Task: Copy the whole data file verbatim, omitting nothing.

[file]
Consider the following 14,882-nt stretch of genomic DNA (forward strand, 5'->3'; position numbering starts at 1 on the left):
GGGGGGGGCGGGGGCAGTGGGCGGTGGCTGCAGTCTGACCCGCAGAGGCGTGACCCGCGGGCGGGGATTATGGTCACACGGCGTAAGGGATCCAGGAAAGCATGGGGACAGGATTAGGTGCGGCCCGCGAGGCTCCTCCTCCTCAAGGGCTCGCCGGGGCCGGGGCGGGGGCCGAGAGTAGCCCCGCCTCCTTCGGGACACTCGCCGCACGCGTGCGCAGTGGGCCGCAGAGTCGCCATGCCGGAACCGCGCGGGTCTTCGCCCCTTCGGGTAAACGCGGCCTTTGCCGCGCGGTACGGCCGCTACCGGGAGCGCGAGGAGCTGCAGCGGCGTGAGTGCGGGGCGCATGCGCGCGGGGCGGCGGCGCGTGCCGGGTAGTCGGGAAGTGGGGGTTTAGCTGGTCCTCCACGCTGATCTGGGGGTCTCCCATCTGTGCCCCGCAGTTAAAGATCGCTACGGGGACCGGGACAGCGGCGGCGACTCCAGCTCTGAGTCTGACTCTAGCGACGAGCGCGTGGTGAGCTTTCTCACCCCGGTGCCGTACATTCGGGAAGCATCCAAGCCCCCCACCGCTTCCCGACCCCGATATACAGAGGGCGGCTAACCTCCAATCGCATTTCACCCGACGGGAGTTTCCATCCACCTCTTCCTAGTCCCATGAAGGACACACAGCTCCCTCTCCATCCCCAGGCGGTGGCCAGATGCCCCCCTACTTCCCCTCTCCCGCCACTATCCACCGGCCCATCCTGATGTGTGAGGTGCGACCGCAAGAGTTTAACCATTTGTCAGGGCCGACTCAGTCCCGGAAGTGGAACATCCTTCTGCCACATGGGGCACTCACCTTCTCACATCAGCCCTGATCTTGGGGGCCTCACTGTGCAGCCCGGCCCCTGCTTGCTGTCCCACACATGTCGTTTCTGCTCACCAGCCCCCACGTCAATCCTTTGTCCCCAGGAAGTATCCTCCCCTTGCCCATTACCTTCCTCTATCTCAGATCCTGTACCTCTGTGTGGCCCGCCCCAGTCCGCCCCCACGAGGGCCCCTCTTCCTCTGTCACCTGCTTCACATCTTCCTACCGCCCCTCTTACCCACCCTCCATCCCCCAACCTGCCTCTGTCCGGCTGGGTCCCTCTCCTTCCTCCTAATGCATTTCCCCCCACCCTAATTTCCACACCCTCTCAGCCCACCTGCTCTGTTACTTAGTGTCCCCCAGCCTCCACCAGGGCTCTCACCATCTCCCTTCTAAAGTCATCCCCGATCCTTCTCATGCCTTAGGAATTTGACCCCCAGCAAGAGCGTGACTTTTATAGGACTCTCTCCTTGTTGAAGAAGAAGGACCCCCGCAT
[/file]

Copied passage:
Consider the following 14,882-nt stretch of genomic DNA (forward strand, 5'->3'; position numbering starts at 1 on the left):
GGGGGGGGCGGGGGCAGTGGGCGGTGGCTGCAGTCTGACCCGCAGAGGCGTGACCCGCGGGCGGGGATTATGGTCACACGGCGTAAGGGATCCAGGAAAGCATGGGGACAGGATTAGGTGCGGCCCGCGAGGCTCCTCCTCCTCAAGGGCTCGCCGGGGCCGGGGCGGGGGCCGAGAGTAGCCCCGCCTCCTTCGGGACACTCGCCGCACGCGTGCGCAGTGGGCCGCAGAGTCGCCATGCCGGAACCGCGCGGGTCTTCGCCCCTTCGGGTAAACGCGGCCTTTGCCGCGCGGTACGGCCGCTACCGGGAGCGCGAGGAGCTGCAGCGGCGTGAGTGCGGGGCGCATGCGCGCGGGGCGGCGGCGCGTGCCGGGTAGTCGGGAAGTGGGGGTTTAGCTGGTCCTCCACGCTGATCTGGGGGTCTCCCATCTGTGCCCCGCAGTTAAAGATCGCTACGGGGACCGGGACAGCGGCGGCGACTCCAGCTCTGAGTCTGACTCTAGCGACGAGCGCGTGGTGAGCTTTCTCACCCCGGTGCCGTACATTCGGGAAGCATCCAAGCCCCCCACCGCTTCCCGACCCCGATATACAGAGGGCGGCTAACCTCCAATCGCATTTCACCCGACGGGAGTTTCCATCCACCTCTTCCTAGTCCCATGAAGGACACACAGCTCCCTCTCCATCCCCAGGCGGTGGCCAGATGCCCCCCTACTTCCCCTCTCCCGCCACTATCCACCGGCCCATCCTGATGTGTGAGGTGCGACCGCAAGAGTTTAACCATTTGTCAGGGCCGACTCAGTCCCGGAAGTGGAACATCCTTCTGCCACATGGGGCACTCACCTTCTCACATCAGCCCTGATCTTGGGGGCCTCACTGTGCAGCCCGGCCCCTGCTTGCTGTCCCACACATGTCGTTTCTGCTCACCAGCCCCCACGTCAATCCTTTGTCCCCAGGAAGTATCCTCCCCTTGCCCATTACCTTCCTCTATCTCAGATCCTGTACCTCTGTGTGGCCCGCCCCAGTCCGCCCCCACGAGGGCCCCTCTTCCTCTGTCACCTGCTTCACATCTTCCTACCGCCCCTCTTACCCACCCTCCATCCCCCAACCTGCCTCTGTCCGGCTGGGTCCCTCTCCTTCCTCCTAATGCATTTCCCCCCACCCTAATTTCCACACCCTCTCAGCCCACCTGCTCTGTTACTTAGTGTCCCCCAGCCTCCACCAGGGCTCTCACCATCTCCCTTCTAAAGTCATCCCCGATCCTTCTCATGCCTTAGGAATTTGACCCCCAGCAAGAGCGTGACTTTTATAGGACTCTCTCCTTGTTGAAGAAGAAGGACCCCCGCAT